The following information is a summary for migration to Australia as a parent. We have simplified the material for ease of explanation. Please do not try making an application based only on the information provided in this summary.
If you would like to discuss matters in more detail, please contact Ross Relocation Services.
To be eligible you have to satisfy the Balance of Family (BOF) test:
Your children are classified as “eligible children” and “ineligible children”.
Your eligible children are:
your children who are Australian citizens – can be resident in any country and
your children who are Australian permanent residents – must be usually resident in Australia and
your children who are eligible New Zealand citizens – must have lived in Australia prior to 2001 and be usually resident in Australia.
All children who do not fall into the above three categories would be classified as ineligible children.
At least half your children must be eligible children to satisfy the Balance of Family test.
If you have five or more children, you can meet the Balance of Family test if you have more ineligible children than eligible children but the ineligible children must live in different countries. For example, if you have two eligible children living in Australia and you have three ineligible children living overseas but the three ineligible children live in different countries (United Kingdom, USA and Italy), you can meet the Balance of Family test.
Children of both parents, including children of previous marriages or de facto relationships of either parent, are counted. One of your children must be “settled” in Australia: “Settled” means being lawfully resident in Australia for a reasonable period. Under policy, it can be said that in normal circumstances, two years is considered to be a reasonable period for permanent residents and three months for citizens.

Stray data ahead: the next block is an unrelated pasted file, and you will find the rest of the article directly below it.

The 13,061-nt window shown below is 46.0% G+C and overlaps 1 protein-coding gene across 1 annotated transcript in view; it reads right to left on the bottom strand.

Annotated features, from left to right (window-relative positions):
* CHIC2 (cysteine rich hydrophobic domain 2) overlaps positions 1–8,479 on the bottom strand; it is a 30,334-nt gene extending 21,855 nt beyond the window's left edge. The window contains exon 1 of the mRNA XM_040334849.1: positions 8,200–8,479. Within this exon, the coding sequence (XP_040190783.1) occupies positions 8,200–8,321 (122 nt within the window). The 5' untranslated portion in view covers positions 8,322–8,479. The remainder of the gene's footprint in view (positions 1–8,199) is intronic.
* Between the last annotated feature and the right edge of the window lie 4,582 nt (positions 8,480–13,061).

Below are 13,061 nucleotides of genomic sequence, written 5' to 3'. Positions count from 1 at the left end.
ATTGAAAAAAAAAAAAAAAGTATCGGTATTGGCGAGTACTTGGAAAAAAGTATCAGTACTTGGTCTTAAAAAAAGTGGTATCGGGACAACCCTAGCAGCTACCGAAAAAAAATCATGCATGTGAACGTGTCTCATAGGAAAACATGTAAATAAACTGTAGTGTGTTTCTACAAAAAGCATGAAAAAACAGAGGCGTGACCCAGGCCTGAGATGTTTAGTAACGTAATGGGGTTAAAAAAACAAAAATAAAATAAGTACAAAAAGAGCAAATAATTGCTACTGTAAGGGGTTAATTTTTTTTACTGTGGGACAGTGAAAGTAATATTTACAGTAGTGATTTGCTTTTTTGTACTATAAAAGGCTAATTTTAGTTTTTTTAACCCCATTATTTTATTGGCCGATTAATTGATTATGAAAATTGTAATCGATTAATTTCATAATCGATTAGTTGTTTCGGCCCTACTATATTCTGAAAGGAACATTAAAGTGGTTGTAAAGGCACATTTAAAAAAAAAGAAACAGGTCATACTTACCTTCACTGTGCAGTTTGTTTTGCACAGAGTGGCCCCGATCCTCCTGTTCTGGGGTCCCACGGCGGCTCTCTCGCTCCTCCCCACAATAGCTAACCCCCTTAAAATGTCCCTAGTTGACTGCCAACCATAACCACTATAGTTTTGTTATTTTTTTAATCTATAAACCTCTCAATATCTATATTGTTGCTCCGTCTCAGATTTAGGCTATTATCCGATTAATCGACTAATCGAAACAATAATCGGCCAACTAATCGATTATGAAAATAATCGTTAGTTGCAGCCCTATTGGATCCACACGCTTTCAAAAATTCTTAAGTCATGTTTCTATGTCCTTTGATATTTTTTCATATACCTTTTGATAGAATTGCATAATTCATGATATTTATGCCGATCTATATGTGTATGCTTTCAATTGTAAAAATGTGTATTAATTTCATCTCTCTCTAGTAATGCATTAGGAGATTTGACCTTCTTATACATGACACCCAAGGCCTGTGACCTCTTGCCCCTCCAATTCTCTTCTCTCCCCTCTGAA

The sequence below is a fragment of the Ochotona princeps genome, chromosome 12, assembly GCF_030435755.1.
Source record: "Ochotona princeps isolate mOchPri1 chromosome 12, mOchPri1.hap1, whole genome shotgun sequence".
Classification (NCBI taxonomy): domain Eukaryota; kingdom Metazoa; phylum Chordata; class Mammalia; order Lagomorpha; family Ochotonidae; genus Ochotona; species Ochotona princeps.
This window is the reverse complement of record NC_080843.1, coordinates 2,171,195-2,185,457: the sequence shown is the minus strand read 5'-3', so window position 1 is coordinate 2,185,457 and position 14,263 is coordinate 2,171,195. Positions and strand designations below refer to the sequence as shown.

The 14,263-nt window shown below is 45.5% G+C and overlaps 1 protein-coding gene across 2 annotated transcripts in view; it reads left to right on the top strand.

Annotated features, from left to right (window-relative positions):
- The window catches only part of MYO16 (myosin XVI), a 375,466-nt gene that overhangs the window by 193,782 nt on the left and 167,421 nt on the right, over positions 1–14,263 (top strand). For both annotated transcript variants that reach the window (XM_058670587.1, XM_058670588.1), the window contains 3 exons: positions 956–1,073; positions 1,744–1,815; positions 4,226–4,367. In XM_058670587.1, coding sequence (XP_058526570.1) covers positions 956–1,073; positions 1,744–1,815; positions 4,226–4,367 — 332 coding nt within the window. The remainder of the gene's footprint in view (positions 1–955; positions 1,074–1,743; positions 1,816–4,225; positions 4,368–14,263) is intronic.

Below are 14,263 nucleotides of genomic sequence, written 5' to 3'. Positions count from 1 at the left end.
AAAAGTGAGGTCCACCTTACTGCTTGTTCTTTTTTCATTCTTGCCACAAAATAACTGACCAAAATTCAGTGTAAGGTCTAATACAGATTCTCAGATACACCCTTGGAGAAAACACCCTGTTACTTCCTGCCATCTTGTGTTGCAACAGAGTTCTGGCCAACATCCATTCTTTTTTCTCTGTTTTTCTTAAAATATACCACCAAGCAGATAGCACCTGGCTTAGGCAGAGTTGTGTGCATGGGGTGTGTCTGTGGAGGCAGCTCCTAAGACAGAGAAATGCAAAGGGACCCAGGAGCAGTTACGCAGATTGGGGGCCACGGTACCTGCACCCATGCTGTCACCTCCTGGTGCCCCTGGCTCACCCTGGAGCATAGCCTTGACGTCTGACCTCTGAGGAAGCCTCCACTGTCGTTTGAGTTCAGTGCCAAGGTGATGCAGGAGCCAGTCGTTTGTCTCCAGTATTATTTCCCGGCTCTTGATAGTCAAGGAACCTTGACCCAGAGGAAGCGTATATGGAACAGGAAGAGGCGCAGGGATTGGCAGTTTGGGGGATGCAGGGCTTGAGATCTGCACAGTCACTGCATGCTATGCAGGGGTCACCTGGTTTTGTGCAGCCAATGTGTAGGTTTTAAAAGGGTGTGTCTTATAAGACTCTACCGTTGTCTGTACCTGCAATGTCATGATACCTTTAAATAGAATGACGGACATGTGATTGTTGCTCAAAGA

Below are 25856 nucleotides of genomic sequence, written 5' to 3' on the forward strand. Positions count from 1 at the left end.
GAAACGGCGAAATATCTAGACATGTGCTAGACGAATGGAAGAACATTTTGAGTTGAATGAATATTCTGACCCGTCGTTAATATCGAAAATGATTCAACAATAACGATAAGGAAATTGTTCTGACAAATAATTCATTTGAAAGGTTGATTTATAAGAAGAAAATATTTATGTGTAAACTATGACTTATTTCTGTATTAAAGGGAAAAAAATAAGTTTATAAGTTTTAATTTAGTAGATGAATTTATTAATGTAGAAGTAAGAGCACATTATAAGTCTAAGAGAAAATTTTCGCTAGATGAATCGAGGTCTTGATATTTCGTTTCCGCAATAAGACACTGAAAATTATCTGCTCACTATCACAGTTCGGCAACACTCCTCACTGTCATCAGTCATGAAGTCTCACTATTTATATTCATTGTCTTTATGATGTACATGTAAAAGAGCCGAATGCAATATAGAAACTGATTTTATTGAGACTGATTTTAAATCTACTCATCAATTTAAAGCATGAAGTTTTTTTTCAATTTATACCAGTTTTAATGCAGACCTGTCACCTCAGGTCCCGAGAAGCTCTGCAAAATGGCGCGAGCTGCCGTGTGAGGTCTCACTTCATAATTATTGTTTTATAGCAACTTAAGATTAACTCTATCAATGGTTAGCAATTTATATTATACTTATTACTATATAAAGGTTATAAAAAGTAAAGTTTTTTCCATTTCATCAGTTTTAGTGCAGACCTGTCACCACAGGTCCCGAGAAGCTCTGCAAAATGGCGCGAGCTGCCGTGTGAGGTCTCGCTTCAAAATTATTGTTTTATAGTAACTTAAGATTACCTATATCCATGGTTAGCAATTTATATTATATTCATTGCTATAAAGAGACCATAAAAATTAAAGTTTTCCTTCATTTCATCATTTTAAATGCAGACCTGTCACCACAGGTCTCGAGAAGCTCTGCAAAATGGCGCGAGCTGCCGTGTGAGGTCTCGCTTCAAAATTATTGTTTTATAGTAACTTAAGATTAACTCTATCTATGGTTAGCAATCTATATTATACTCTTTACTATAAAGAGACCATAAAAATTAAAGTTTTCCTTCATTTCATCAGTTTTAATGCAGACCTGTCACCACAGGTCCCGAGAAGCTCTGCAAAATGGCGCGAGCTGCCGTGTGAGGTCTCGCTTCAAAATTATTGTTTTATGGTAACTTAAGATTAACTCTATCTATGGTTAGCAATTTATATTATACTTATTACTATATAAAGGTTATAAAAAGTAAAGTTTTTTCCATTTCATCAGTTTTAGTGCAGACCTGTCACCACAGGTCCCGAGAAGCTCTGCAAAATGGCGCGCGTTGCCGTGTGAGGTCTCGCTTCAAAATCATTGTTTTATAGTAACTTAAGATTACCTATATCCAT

You must be sponsored: Usually your Australian child (or child’s spouse) would act as the sponsor. A sponsor is required to sign a sponsorship undertaking that they will provide adequate accommodation and financial assistance, if required, to meet their relative’s living needs during their first two years in Australia.
An Assurance of Support bond is required: This is a refundable bond that is placed with the Commonwealth Bank. The bond is put in place by an Assurer who is required to show his/her last two years of tax returns with a taxable income of approximately AUD$45,000 per year. The Department of Immigration/Centrelink will advise when the bond should be paid. Your sponsor can also be your assurer.
There are six parent visas:
Parent visa (103)
Aged Parent visa (804)
Contributory Parent visa (Migrant) (143)
Contributory Parent visa (Temporary) (173)
Contributory Aged Parent visa (Residence) (864)
Contributory Aged Parent visa (Temporary) (884)
Note that the visas listed above can be divided into a group of “Parent” visas and a group of “Aged Parent” visas.
All the Parent visa subclasses listed are offshore applications. You must be outside Australia when the visa is granted.
All the Aged Parent visa subclasses are onshore applications. You must be in Australia when making an application and when it is granted.
To be eligible for any of the Aged Parent visas at least one applicant must be 65.5 years of age. Any other applicant (spouse) may be younger than the stipulated age.
The abovementioned stipulated age is only applicable to any of the “Aged Parent” visas and not the “Parent” visas.
To be eligible to make an application onshore for any of the Aged Parent subclasses you must hold a valid visa (e.g. a visitor visa) while you are in Australia. If you have a “No Further Stay Condition 8503” on your visitor visa (or any other visa that you are holding while you are in Australia) you cannot make an application for an Aged Parent visa in Australia.
We would like to reiterate that this is a simplified view of the parent visa program and that you should contact us if you wish to go through the visa options in detail.